Crooks swipe plutonium, cesium from US govt nuke wranglers' car. And yes, it's still missing

Paul

OK, so you need 6kg of plutonium, that sounds a lot?

The snag is that Pu is very very dense. 6kg is just under a third of a litre, actually 302cm^3

Suddenly, the prospect of a hand-portable nuke doesn't seem so unrealistic :-(

A slick phone Linux for your pocket PDA? Ooh, don't mind if I do, sir

Paul

using my Gemini right now

using my Gemini right now

I reflashed over the weekend to triple boot android, debian and sailfish.

it was fairly easy. the only downside is I had to wipe android and I was too lazy to back up everything, but then I'd not invested too much time setting it up.

Paul

devuan

provided you don't need to replace the kernel, I'm quite sure you could load devuan onto the Gemini... or any other distro that's built to aarch64.

UK.gov: Here's £8.8m to plough into hydrogen-powered car tech

Paul

Re: ' Current industrial production of hydrogen gas'

RiverSimple claim to have solved the problem of pure H2 causing its container to go brittle.

We wanted a camera, they gave us the eye of Gemini – and an eSIM

Paul

Re: Key point. Not perfect at first availability but *improving*

it's an indiegogo project. if you want 100% certainty of the final feature set and availability, simply wait until it's finished and in retail stores like Clove.

Paul

Re: Sounds like many sites will publish enough hints

£600 is the starting price for off-contract/unlocked upper mid range smartphones.

It's about half the price of the top spec iPhoneX at £1150 (which has 256GB of storage, but a microSD card in the Gemini will close that gap).

Meet TLBleed: A crypto-key-leaking CPU attack that Intel reckons we shouldn't worry about

Paul

I've found that at best HT gives you 30% added processing power than one core.

When hosting VMs on linus, I'm careful to allocate virtual core siblings together to get some benefit from ht.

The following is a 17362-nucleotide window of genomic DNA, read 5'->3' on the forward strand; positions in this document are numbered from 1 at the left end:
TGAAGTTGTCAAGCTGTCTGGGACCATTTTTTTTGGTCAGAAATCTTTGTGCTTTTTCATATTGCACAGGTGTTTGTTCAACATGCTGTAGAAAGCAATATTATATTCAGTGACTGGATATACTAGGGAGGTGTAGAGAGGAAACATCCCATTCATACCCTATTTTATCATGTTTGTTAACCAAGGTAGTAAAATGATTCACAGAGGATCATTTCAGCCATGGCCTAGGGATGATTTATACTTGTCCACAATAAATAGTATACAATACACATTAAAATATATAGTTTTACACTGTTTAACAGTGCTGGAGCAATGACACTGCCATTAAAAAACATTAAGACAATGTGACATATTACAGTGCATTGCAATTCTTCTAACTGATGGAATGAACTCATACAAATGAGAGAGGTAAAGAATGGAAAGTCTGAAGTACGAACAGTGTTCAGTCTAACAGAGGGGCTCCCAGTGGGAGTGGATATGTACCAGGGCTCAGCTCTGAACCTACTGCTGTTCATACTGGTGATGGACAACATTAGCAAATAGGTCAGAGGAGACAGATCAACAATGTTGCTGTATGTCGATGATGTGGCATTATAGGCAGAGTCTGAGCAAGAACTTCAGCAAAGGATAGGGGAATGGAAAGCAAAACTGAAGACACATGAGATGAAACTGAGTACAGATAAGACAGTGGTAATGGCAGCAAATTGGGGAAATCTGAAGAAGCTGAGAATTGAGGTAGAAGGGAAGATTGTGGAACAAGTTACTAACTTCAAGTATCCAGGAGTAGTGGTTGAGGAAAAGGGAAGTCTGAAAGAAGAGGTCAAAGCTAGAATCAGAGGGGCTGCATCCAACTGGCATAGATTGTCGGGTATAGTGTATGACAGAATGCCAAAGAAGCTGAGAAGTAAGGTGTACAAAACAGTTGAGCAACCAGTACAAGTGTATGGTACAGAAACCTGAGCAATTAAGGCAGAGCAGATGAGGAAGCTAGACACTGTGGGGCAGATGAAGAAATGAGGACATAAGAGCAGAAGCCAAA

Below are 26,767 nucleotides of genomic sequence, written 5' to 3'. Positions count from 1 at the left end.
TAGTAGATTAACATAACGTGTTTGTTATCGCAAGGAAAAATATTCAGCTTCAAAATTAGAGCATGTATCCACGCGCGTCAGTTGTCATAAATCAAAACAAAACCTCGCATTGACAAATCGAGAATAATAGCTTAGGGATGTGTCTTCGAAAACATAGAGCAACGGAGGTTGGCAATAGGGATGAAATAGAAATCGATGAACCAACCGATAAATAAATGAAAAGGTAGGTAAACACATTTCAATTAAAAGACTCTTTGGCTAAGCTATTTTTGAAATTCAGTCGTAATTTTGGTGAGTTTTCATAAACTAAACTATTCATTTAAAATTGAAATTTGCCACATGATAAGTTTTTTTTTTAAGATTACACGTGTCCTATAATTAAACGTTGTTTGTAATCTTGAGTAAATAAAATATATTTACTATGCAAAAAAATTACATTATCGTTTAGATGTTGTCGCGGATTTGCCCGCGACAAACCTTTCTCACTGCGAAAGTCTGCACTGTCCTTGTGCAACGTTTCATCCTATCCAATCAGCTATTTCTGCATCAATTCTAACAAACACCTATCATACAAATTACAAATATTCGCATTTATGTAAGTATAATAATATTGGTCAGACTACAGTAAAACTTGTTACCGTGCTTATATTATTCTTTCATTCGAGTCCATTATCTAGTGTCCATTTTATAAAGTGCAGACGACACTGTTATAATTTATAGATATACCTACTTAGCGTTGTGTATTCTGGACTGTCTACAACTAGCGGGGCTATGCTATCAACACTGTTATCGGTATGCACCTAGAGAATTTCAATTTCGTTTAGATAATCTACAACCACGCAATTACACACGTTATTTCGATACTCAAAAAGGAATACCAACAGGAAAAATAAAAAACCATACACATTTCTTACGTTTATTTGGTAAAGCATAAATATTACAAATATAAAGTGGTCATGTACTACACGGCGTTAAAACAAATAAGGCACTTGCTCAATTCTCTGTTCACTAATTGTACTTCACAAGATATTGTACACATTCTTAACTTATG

The competition from AMD's ryzen has finally forced Intel to start shipping complete cores in desktop and laptop processors again which is great.

Have to use SMB 1.0? Windows 10 April 2018 Update says NO

Paul

Turning of ipv6 doesn't earn you geek creds. However, if you're with virgin media you don't have much choice.

Australia wants tech companies to let cops 'n' snoops see messages without backdoors

Paul

secure for everybody, or secure for nobody

How often do we need to tell governments this...

repeat after me: communications are secure for everybody, or secure for nobody

Did you test that? No, I thought you tested it. Now customers have it and it doesn't work

Paul

Re: Had a close call

I had an urgent release to make and it was very close to christmas, and testing hadn't been done because people had already packed up and gone.

I was fairly confident my code was up to scratch, but then I was quite ill and really shouldn't have been working. I was talking to the head of software dev, X, over the phone and I didn't want to deploy as I hadn't had any sign off, no written record of any testing other than my own, and he told me to go ahead and announce it to the regular internal email list. Working for X had been a very unpleasant experience in general.

I made the deployment ready (java on tomcat). I sent a message to the release mailing list, which crossed many departmental boundaries - dev, sysadmin, testing, marketing - that I was deploying the release and that X had told met that it was OK despite the normal testing cycle not being done, then I hit the deploy button.